Psychotropic Medication Management

Psych360’s Psychotropic Care-Path™ was established to help our clients manage psychotropic medications in their facility. Through the implementation of CMS (Centers for Medicare & Medicaid Services) and ASCP (American Society of Consultant Pharmacists) recommended guidelines for psychotropic drug management, we focus on regulatory adherence for these psychotropic medications and quality of life for patients. There is an important balance to target and strike, and it’s important to have specialists familiar with these medications and their actions involved in this aspect of care.

With the initiation of the CMS Mega Rule, this mandates a monthly Drug Regimen Review (DRR) on each resident performed by the Pharmacist. Any recommendations regarding the patient’s drug regimen will need to be reviewed and addressed promptly. The new initiative has been expanded to encompass all psychotropic medications, not only anti-psychotics.

Any medication capable of affecting the mind, emotion, and behavior or medications that alter brain chemistry are considered psychotropic medications.

Classes of psychotropic medications include the following:

Our goal, in collaboration with our clients’ interdisciplinary team, is to reduce and/or limit pharmacological interventions. However, when they are necessary, a coordinated effort aligned with CMS and ASCP guidelines and state/federal regulations is the most appropriate and sound approach for both safety and optimizing a quality of life for the patient. 

Learn More About CMS Psychotropic Rules & Regulations

What is a psychotropic drug according to Centers for Medicare & Medicaid Services (CMS)?

The CMS considers any drug that affects brain activities associated with mental processes and behavior.

These drugs include, but are not limited to:

  • Antipsychotic
  • Antidepressant
  • Antianxiety
  • Hypnotic

What are the psychotropic drug guidelines?

Patients receiving medications receive gradual dose reductions (GDR), and behavioral interventions, unless clinically contraindicated, in an effort to discontinue these drugs.

Within the first year in which a resident is admitted on psychotropic medication or after the prescribing practitioner has initiated a psychotropic medication:

  • The facility must attempt a GDR in two separate quarters (with at least one month between the attempts), unless clinically contraindicated.
  • After the first year, a GDR must be attempted annually, unless clinically contraindicated.

However, some residents with specific, enduring, progressive, or terminal conditions may need specific types of psychotropic medications or other medications, which affect brain activity indefinitely (i.e.: chronic depression, Parkinson’s disease psychosis, or recurrent seizures).

For an individual who is receiving a psychotropic medication to treat expressions or indications of distress related to dementia, GDR may be considered clinically contraindicated for reasons that include, but that are not limited to:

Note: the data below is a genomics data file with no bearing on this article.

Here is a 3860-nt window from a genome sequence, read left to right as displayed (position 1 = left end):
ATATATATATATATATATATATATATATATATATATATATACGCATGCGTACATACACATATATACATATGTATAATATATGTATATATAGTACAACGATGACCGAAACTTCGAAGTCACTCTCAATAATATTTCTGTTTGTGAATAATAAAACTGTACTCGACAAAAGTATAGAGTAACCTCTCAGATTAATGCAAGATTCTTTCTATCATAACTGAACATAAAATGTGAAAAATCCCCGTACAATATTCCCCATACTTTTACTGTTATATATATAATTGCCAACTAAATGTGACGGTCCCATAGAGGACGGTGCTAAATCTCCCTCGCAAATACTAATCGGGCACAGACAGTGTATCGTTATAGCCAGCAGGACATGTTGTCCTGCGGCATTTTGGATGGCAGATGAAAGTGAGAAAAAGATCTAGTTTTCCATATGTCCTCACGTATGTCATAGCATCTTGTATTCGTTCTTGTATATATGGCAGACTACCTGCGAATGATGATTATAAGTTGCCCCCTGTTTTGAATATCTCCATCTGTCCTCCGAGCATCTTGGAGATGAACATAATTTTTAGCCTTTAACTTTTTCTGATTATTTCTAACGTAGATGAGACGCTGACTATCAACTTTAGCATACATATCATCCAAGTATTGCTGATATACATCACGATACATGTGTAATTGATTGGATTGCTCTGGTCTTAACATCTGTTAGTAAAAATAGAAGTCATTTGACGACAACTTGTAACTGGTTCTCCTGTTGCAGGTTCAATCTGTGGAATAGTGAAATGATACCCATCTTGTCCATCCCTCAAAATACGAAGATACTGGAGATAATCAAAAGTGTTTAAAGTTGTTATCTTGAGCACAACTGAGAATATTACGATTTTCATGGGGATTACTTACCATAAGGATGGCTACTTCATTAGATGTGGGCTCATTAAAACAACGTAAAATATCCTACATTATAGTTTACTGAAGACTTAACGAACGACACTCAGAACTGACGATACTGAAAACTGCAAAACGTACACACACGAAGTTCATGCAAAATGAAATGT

• A resident’s target symptoms returned or worsened after the most recent attempt at a GDR within the facility; and
  • The physician has documented the clinical rationale for why any additional attempted dose reduction at that time would be likely to impair the resident’s function or increase distressed behavior.

Diagnoses alone do not necessarily warrant the use of antipsychotic medication.

Appropriate indications for antipsychotics:

  • Schizophrenia (will not trigger on MDS)
  • Bipolar Mania
  • Huntington’s disease (will not trigger on MDS)
  • Tourette’s syndrome (will not trigger on MDS)
  • Delusional disorder
  • Depression with psychotic features
  • Psychosis NOS (in the absence of dementia)

Antipsychotic medications may be indicated if:

  • Behavioral symptoms present a danger to the resident or others.
  • Expressions or indications of distress that cause significant distress to the resident.
  • If not clinically contraindicated, multiple non-pharmacological approaches have been attempted but did not relieve the symptoms, which are presenting a danger or significant distress.
  • Gradual dose reduction (GDR) was attempted, but clinical symptoms returned.

If antipsychotic medications are prescribed, documentation must clearly show the indication for the antipsychotic medication, the multiple attempts to implement care-planned, non-pharmacological approaches, and ongoing evaluation of the effectiveness of these interventions.

What are the PRN rules?

Residents do not receive psychotropic drugs pursuant to a PRN order unless the medication is necessary to treat a diagnosed specific condition that is documented in the clinical record.

PRN orders for psychotropic drugs (except antipsychotics) are limited to 14 days, except if the attending practitioner or prescribing practitioner believes it is appropriate for the PRN order to be extended beyond 14 days. In this case, he or she should document their rationale in the resident’s medical record and indicate the duration for the PRN order.

PRN orders for antipsychotic drugs for 14 days cannot be renewed unless the attending practitioner or prescribing practitioner evaluates the resident (in person) for the appropriateness of that medication.

AP evaluation guidance:

  • Is the antipsychotic medication still needed on a PRN basis?
  • What is the benefit of the medication to the resident?
  • Have the resident’s expressions or indications of distress improved as a result of the PRN medication?

Psychotropic Medication Article Bank

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